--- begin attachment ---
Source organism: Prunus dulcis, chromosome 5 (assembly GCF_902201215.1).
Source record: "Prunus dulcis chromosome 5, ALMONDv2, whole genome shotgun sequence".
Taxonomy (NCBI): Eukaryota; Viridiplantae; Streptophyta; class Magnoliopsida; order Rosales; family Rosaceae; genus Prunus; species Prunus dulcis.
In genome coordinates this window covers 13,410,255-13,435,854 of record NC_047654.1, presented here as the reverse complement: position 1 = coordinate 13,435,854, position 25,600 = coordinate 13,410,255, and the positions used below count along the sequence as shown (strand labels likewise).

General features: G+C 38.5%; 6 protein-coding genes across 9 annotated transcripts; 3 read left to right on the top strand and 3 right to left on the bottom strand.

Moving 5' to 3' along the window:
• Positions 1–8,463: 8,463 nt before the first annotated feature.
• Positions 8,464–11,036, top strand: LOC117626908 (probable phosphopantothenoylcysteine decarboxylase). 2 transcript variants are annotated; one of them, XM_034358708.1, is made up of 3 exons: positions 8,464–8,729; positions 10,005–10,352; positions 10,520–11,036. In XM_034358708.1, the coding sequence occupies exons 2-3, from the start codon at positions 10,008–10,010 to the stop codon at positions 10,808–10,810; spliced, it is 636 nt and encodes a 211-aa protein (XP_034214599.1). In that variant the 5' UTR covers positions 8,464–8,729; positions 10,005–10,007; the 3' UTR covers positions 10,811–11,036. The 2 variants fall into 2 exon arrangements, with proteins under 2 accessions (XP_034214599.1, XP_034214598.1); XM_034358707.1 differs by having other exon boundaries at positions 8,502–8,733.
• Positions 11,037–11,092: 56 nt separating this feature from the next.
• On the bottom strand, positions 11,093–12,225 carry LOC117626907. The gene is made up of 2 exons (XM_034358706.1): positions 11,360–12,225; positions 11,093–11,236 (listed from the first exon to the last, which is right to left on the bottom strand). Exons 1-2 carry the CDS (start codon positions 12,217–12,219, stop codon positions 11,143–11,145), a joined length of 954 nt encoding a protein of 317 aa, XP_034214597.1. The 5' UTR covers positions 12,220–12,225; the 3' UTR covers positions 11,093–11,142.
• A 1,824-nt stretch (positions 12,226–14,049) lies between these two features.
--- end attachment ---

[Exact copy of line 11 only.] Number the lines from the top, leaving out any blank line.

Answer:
• A 1,824-nt stretch (positions 12,226–14,049) lies between these two features.